Jarita isn’t a very common name. I’m pretty sure I’m the only one in the world named Jarita Greyeyes. Before I was born my mother was living on a reserve in northern Alberta. As her due date approached she was told to go back to the city to have me. Since I was her first child, they were worried the roads would get bad and if she needed help she wouldn’t have been able to get it. But she told many of her friends about me when I was born, and it seemed like someone told someone who liked the name and later they too named their daughter Jarita.
Even though I had heard that story many times, about the other baby girl that I had never met named Jarita, I forgot about it. Until she was murdered when we were both twenty years old. It was 2005 and I was in my second year of university. Jarita was in college too, in a town an hour and a half away from my father’s community. She went out one weekend with her friends and family. At some point in the evening she met someone who would kill her. Jarita had been beaten, strangled to death and her body was left to be discovered by a hotel maid. At the first trial held, a man was found guilty for her murder, but that verdict was overturned on appeal. It is a strange feeling to read the words of her loved ones. The ones who wept for her. The ones who still pray for her. The people who love her children, and cherish them as her last gifts to this world. To see those words “The murder of Jarita.” We are both Cree women, and just as it was her, it could have been me, or even you. No peace and no justice for the family of Jarita. No peace and no justice for any of us.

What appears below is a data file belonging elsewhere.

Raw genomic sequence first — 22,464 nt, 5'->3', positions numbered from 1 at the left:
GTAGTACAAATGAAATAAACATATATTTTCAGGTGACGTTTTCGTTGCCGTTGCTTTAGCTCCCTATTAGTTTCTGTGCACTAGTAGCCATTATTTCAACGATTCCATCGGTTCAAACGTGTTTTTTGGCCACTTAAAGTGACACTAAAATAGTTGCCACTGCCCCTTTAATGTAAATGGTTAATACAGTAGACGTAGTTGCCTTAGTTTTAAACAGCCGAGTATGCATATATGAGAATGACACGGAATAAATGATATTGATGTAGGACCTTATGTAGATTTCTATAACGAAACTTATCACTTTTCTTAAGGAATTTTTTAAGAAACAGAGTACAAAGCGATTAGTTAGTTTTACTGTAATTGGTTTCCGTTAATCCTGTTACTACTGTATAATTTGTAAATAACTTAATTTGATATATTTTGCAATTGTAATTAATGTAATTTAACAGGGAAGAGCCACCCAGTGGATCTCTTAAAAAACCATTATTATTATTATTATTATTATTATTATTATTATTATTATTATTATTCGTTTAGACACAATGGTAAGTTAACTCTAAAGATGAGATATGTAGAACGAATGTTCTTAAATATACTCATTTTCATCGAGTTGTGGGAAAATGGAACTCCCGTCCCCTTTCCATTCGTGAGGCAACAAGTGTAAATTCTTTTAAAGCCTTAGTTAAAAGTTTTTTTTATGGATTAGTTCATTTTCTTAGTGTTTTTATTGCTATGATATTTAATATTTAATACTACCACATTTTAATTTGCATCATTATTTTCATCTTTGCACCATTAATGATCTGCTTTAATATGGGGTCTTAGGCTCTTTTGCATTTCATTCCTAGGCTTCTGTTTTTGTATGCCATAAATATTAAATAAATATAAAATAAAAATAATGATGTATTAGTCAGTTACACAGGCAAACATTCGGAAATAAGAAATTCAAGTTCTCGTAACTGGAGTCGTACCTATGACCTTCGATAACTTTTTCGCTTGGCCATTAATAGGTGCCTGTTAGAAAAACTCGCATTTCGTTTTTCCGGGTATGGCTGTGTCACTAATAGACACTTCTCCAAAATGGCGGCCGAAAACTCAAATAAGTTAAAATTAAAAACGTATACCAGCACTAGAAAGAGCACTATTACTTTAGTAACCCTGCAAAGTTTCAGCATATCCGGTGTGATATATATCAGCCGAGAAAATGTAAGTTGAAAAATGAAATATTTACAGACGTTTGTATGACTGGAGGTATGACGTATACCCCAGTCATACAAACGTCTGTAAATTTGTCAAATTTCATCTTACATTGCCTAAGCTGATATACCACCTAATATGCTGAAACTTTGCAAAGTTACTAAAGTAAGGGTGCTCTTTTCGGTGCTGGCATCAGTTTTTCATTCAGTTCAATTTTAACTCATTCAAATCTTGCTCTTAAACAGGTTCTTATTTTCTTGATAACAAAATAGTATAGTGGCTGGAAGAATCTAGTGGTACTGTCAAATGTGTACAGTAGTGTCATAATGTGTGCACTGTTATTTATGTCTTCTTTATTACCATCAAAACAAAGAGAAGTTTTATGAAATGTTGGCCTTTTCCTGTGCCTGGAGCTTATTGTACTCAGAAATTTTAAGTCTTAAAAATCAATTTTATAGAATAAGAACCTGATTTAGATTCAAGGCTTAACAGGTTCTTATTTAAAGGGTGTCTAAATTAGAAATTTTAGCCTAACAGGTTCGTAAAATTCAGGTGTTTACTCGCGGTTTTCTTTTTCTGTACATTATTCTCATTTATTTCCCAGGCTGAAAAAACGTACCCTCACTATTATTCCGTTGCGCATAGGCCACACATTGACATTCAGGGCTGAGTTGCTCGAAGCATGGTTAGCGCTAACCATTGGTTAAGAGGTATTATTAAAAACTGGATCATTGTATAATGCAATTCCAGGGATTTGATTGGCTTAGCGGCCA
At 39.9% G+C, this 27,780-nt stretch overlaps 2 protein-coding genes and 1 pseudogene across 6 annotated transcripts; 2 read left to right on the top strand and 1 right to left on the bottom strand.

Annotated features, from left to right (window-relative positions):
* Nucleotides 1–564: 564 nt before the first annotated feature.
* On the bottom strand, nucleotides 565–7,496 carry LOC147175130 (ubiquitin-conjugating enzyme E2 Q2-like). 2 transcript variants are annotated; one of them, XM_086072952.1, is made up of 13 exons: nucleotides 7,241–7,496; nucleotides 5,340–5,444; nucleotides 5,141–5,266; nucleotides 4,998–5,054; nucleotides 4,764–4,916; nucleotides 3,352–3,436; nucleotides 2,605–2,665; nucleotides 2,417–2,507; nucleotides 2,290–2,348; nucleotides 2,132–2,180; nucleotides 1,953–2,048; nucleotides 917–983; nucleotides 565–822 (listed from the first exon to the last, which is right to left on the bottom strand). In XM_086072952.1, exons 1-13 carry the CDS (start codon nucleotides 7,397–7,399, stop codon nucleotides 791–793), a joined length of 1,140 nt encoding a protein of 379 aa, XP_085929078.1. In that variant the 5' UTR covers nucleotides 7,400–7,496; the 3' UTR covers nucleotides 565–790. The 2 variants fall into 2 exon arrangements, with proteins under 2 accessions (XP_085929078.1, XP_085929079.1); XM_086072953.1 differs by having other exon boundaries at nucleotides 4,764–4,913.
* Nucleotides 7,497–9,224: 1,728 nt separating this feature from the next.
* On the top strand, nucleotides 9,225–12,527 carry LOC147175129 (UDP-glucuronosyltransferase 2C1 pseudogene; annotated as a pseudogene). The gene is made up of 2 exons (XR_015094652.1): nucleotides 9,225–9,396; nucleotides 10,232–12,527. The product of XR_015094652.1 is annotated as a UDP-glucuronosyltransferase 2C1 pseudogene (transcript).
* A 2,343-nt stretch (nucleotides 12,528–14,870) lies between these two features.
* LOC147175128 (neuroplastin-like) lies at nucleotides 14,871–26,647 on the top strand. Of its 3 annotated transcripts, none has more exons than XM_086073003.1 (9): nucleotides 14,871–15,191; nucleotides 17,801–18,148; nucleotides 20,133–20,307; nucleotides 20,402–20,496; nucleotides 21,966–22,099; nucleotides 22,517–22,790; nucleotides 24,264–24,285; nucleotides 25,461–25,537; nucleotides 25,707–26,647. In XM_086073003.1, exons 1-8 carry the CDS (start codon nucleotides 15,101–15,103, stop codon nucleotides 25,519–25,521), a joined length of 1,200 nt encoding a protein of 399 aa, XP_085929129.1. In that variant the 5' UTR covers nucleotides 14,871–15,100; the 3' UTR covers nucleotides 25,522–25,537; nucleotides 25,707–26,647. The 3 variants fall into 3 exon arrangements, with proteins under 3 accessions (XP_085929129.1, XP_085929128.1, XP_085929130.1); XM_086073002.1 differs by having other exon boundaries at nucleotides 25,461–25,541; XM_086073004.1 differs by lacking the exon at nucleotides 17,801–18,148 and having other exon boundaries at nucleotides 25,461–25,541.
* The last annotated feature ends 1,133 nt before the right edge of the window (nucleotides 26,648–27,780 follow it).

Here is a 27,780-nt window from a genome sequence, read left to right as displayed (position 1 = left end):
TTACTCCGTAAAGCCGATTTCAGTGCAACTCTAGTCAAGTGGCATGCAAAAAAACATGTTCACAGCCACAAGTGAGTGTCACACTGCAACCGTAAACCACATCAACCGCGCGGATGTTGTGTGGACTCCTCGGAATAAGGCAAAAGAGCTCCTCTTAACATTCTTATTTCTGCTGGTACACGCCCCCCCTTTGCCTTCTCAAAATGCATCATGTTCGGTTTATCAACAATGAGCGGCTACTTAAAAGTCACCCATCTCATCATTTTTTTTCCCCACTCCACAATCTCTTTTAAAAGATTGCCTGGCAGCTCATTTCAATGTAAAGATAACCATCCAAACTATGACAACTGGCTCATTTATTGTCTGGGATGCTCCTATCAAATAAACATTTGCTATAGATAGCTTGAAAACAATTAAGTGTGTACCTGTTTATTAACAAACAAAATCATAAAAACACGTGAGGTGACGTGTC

This is what it means to be an Indigenous woman. To see the latest news report of a missing or murdered woman and know that it could have just as easily been you, even if you don’t share the same name. Making it Home Alive, Jarita Greyeyes (via nitanahkohe)